The Week Ahead: Updates due from Persimmon, Aga Rangemaster and Imperial Tobacco

Persimmon is due to report first-half results this week.

Persimmon is due to report first-half results this week. - Credit: Archant

A surge in property transactions will benefit housebuilder Persimmon Homes and cooker maker Aga Rangemaster when the pair post results this week.

Earnings at Persimmon are expected to reflect the resurgent property market when it posts half-year results on Tuesday.

The group, which also trades as Charles Church and Westbury Partnerships, is expected to report pre-tax profit up by almost half to £196million compared to a year ago after selling more homes at higher prices, according to analysts at Deutsche Bank, although the profits rise would only be 2.7% on the previous six months.

In a trading update last month the FTSE 100-listed housebuilder said sale completions jumped almost 28% year-on-year to 6,408 homes during the period, while its average selling price lifted 4% to £186,000.

Persimmon and other house builders are benefiting from the recovery in the economy and the Government’s Help to Buy scheme, which have buoyed house sales.

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Fears of a housing bubble saw a new set of rules introduced under the Mortgage Market Review in April to stiffen affordability checks.

This was followed by new rules by the Bank of England in June, which mean lenders must ensure no more than 15% of new mortgages are given to people borrowing more than 4.5 times their income.

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Lenders will also have to stress test borrowers’ ability to repay loans if their mortgage rate were 3% higher than the rate at the time the loan was approved.

Analysts say that although the mortgage market is showing signs of slowing it still remains buoyant, with some questioning why Persimmon’s 4% rise in selling prices trails rivals such as Taylor Wimpey. Deutsche Bank said it would “look to explore why house price inflation at Persimmon appears to lag the peers.”

The recovery in housing sales is expected to fire up profits at the group behind the distinctive AGA ovens when it reports half-year results on Friday.

Brokers at Numis expect Aga Rangemaster to swing to a pre-tax profit of £2.3m, from a £2.4m loss a year ago, on the strength of new ranges launched amid a resurgent property market.

The firm last month launched the AGA City60, an electric oven on wheels designed for use in town flats or terraced houses.

At the time chief executive William McGrath said: “The AGA City60 is a breakout product reaching a wider customer base and we are focused on taking the opportunities that provides.”

The group said in July that new product ranges had helped orders lift 6% during the last six months, while sales improved by 4%.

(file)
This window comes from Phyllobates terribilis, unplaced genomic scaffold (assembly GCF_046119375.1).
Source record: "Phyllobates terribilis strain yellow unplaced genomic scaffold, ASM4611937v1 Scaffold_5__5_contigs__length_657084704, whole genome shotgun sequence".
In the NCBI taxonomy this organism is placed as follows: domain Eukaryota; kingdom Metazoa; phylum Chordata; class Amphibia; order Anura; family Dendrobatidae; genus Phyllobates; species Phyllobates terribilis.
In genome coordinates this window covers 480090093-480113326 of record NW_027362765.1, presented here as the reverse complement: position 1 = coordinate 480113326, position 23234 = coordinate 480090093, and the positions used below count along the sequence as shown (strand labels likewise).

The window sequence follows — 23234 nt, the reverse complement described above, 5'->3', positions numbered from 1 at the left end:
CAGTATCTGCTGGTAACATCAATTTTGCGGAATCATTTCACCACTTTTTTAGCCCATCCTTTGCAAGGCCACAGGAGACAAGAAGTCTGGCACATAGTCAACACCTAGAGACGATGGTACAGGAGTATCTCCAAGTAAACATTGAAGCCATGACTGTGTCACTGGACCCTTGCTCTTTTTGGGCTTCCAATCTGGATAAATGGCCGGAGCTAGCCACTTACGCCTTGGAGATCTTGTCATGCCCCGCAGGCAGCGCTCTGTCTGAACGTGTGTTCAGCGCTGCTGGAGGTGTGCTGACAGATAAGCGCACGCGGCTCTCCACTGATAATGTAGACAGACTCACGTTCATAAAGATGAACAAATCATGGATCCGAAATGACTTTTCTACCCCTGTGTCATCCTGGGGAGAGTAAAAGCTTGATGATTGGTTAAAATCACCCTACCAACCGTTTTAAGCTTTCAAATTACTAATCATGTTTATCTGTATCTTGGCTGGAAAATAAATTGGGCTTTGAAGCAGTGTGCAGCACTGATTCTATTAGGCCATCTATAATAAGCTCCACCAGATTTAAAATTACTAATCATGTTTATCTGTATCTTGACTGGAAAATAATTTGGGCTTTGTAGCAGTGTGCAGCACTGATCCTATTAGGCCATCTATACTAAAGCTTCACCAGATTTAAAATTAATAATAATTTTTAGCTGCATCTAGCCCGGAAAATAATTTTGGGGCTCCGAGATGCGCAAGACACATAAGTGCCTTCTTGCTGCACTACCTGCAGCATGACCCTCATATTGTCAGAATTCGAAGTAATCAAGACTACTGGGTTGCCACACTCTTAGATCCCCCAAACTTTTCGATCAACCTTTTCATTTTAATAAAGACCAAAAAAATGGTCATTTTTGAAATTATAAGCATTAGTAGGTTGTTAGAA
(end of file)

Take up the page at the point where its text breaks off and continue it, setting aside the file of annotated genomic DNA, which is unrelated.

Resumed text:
It points to a turnaround in performance since full-year results for 2013 showed pre-tax profits fell 35% to £1.1 million, as the group closed shops, cut costs and serviced its pension scheme. But this period seems to be behind the firm with orders of its Fired Earth tiles brand and AGA Marvel products up 10% in the US so far this year.

Analysts noted than the business suffered a dip in sales in May but returned with positive sales the following month. Brokers at N+1 Singer expect to see the strong pound impact performance in Ireland and America, but overall called the group’s performance “very encouraging.”

Imperial Tobacco’s £4.2billion acquisition of a batch of US brands will be the main talking point when it presents a trading update on Tuesday.

The group, which owns JPS, Golden Virginia and Lambert & Butler, last month bought the brands from US rival Reynolds American l which was required to sell them by regulators as part of its larger purchase of Lorillard.

The deal boosts Imperial’s market share in the US from 3% to 10%, with the world’s second largest cigarette market worth around 90 billion US dollars (£54 billion) a year, though this is declining at 3% annually. The Chinese market is larger but harder for Western firms to penetrate.

The addition of Winston, Maverick, Kool, Salem and e-cigarette brand blu, which is also sold in the UK, takes Imperial from the fifth biggest tobacco firm in the US to the third.

The brands generated sales of 2.4bn US dollars (£1.4bn) last year, producing an operating profit of 600m US dollars (£360m).

Imperial chief executive Alison Cooper said: “This is a great opportunity to transform our US business and secure a significant presence in the world’s largest accessible profit pool.”

Analysts at ETX Capital said the deal will “cause a major shake-up in the US tobacco market, pressuring competitors like Philip Morris.”

The move comes as the firm is going through an enormous restructuring this year as the business focuses on key regions, core brands and cuts costs. In the UK, which generates around 21% of group sales, it will close a factory in Nottingham with the loss of 540 jobs.

The effects of these changes around the world will save the firm £300m a year from 2018, although in the meantime the firm’s full-year adjusted operating profit is set to remain broadly flat at £3.2 billion this year.

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